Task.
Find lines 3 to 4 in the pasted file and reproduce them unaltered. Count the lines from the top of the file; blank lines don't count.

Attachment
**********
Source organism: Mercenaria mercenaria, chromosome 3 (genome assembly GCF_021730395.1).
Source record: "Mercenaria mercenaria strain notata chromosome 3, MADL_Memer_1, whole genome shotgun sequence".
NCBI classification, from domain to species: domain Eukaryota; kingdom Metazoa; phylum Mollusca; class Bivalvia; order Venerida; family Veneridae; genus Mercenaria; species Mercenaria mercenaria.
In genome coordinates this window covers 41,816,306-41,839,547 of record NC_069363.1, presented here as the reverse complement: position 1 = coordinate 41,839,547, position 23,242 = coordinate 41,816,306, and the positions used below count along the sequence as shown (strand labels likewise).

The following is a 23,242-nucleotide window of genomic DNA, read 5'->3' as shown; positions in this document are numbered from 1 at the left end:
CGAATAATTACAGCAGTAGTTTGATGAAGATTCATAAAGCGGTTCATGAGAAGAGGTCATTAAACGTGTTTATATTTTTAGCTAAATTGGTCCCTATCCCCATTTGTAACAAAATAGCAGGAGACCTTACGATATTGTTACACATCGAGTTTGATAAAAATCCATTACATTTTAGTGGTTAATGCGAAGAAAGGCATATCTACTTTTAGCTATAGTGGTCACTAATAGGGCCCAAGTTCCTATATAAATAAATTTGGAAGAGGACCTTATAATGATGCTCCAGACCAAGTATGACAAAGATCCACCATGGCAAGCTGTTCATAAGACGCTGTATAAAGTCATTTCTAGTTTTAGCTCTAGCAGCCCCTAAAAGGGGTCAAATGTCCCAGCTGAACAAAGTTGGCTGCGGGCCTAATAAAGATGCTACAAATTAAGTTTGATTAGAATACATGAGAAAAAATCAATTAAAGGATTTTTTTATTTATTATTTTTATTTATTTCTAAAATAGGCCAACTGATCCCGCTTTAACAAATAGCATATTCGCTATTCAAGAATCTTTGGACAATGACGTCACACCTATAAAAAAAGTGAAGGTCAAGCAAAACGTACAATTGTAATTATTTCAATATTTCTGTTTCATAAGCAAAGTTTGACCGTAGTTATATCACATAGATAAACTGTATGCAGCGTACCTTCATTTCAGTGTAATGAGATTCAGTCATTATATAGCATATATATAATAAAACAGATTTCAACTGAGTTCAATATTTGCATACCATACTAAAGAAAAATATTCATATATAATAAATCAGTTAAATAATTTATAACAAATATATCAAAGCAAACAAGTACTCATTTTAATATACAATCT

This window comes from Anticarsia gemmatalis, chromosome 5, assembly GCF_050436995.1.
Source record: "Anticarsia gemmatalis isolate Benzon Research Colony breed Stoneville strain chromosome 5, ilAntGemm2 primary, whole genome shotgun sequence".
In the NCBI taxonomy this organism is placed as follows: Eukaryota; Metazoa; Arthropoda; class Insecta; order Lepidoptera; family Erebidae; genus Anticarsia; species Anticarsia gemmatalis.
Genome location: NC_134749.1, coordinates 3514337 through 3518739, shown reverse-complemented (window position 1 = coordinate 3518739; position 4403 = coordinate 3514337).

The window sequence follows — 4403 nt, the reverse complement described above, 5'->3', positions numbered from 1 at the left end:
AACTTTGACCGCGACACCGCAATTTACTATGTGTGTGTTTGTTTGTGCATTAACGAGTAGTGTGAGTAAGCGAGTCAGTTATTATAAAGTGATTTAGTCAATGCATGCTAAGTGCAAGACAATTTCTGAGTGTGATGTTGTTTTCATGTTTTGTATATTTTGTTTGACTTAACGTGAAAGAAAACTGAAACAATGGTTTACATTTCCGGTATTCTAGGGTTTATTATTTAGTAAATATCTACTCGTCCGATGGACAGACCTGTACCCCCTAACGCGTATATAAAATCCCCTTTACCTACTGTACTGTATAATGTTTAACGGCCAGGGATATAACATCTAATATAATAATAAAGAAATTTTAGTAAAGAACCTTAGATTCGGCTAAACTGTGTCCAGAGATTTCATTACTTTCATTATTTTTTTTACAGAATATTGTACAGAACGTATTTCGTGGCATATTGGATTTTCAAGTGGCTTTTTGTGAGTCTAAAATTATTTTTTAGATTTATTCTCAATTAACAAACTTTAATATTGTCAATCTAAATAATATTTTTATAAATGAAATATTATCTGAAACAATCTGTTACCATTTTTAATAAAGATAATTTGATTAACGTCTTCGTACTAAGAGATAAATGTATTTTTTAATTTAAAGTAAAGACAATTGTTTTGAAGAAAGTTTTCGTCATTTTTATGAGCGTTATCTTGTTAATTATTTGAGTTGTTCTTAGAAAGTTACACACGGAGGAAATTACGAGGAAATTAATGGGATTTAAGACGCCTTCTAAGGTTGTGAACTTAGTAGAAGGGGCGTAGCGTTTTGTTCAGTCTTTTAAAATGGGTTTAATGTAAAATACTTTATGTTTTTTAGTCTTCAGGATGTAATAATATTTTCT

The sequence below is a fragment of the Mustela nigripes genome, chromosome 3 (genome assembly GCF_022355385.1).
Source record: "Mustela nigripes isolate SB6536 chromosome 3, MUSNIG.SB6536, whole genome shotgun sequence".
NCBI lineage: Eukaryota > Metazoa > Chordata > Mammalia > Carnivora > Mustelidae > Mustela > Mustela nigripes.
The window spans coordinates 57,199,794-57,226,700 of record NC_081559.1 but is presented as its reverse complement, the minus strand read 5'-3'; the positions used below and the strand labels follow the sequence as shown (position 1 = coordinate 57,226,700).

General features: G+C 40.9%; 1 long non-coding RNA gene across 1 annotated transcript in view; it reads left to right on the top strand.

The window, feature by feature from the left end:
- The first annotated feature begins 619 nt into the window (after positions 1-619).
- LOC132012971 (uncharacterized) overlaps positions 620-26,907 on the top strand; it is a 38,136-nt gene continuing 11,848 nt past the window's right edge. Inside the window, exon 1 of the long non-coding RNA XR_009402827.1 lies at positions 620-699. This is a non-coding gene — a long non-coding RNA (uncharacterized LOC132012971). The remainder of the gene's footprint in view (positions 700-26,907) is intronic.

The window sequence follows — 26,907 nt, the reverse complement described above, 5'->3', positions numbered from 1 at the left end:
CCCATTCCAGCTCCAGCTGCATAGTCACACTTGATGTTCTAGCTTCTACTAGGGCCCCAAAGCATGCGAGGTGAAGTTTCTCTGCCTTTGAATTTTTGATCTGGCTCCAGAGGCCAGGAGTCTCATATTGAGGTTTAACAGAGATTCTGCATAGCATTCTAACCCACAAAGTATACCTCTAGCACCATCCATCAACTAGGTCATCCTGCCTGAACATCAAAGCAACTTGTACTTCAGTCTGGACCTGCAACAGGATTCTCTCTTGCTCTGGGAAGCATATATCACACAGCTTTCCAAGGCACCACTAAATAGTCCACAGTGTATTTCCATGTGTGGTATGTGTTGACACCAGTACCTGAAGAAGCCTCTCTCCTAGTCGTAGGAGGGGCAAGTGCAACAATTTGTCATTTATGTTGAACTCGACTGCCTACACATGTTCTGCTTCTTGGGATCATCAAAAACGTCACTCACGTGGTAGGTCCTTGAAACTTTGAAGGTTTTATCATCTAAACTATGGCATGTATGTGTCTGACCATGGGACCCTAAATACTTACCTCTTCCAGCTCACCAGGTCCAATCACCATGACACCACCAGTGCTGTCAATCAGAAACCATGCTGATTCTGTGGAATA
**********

NCBI classification, from domain to species: domain Eukaryota; kingdom Metazoa; phylum Mollusca; class Bivalvia; order Venerida; family Veneridae; genus Mercenaria; species Mercenaria mercenaria.
In genome coordinates this window covers 41,816,306-41,839,547 of record NC_069363.1, presented here as the reverse complement: position 1 = coordinate 41,839,547, position 23,242 = coordinate 41,816,306, and the positions used below count along the sequence as shown (strand labels likewise).